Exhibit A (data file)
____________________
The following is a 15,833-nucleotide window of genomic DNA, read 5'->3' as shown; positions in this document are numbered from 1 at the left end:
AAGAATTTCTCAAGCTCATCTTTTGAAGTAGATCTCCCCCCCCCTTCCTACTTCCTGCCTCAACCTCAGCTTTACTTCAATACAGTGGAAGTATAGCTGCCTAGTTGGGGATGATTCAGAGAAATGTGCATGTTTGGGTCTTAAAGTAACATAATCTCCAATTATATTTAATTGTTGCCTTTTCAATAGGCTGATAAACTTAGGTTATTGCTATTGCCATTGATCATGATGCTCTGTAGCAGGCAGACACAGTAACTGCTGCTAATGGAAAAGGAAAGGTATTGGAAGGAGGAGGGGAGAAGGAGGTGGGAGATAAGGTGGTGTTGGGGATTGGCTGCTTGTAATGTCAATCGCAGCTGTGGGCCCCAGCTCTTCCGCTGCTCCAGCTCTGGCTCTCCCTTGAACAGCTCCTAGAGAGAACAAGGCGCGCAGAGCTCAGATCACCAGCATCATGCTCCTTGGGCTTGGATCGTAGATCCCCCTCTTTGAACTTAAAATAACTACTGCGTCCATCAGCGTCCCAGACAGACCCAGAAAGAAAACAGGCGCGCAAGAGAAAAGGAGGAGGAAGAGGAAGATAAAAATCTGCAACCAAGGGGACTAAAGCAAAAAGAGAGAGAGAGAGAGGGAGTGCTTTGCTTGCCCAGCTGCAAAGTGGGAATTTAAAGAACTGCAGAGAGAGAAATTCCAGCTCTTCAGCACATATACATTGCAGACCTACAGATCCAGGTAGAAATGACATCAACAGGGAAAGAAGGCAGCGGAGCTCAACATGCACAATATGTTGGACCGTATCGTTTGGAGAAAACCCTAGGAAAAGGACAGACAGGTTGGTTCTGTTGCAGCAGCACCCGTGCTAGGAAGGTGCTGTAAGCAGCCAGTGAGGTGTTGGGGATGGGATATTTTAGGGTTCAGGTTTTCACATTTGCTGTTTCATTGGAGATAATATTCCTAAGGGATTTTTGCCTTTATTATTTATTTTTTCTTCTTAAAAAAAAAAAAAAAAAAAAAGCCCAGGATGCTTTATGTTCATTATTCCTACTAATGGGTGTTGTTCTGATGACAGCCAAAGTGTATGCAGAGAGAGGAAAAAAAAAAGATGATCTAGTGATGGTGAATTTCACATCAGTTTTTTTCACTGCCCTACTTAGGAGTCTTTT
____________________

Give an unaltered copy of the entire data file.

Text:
The following is a 15,833-nucleotide window of genomic DNA, read 5'->3' as shown; positions in this document are numbered from 1 at the left end:
AAGAATTTCTCAAGCTCATCTTTTGAAGTAGATCTCCCCCCCCCTTCCTACTTCCTGCCTCAACCTCAGCTTTACTTCAATACAGTGGAAGTATAGCTGCCTAGTTGGGGATGATTCAGAGAAATGTGCATGTTTGGGTCTTAAAGTAACATAATCTCCAATTATATTTAATTGTTGCCTTTTCAATAGGCTGATAAACTTAGGTTATTGCTATTGCCATTGATCATGATGCTCTGTAGCAGGCAGACACAGTAACTGCTGCTAATGGAAAAGGAAAGGTATTGGAAGGAGGAGGGGAGAAGGAGGTGGGAGATAAGGTGGTGTTGGGGATTGGCTGCTTGTAATGTCAATCGCAGCTGTGGGCCCCAGCTCTTCCGCTGCTCCAGCTCTGGCTCTCCCTTGAACAGCTCCTAGAGAGAACAAGGCGCGCAGAGCTCAGATCACCAGCATCATGCTCCTTGGGCTTGGATCGTAGATCCCCCTCTTTGAACTTAAAATAACTACTGCGTCCATCAGCGTCCCAGACAGACCCAGAAAGAAAACAGGCGCGCAAGAGAAAAGGAGGAGGAAGAGGAAGATAAAAATCTGCAACCAAGGGGACTAAAGCAAAAAGAGAGAGAGAGAGAGGGAGTGCTTTGCTTGCCCAGCTGCAAAGTGGGAATTTAAAGAACTGCAGAGAGAGAAATTCCAGCTCTTCAGCACATATACATTGCAGACCTACAGATCCAGGTAGAAATGACATCAACAGGGAAAGAAGGCAGCGGAGCTCAACATGCACAATATGTTGGACCGTATCGTTTGGAGAAAACCCTAGGAAAAGGACAGACAGGTTGGTTCTGTTGCAGCAGCACCCGTGCTAGGAAGGTGCTGTAAGCAGCCAGTGAGGTGTTGGGGATGGGATATTTTAGGGTTCAGGTTTTCACATTTGCTGTTTCATTGGAGATAATATTCCTAAGGGATTTTTGCCTTTATTATTTATTTTTTCTTCTTAAAAAAAAAAAAAAAAAAAAAGCCCAGGATGCTTTATGTTCATTATTCCTACTAATGGGTGTTGTTCTGATGACAGCCAAAGTGTATGCAGAGAGAGGAAAAAAAAAAGATGATCTAGTGATGGTGAATTTCACATCAGTTTTTTTCACTGCCCTACTTAGGAGTCTTTT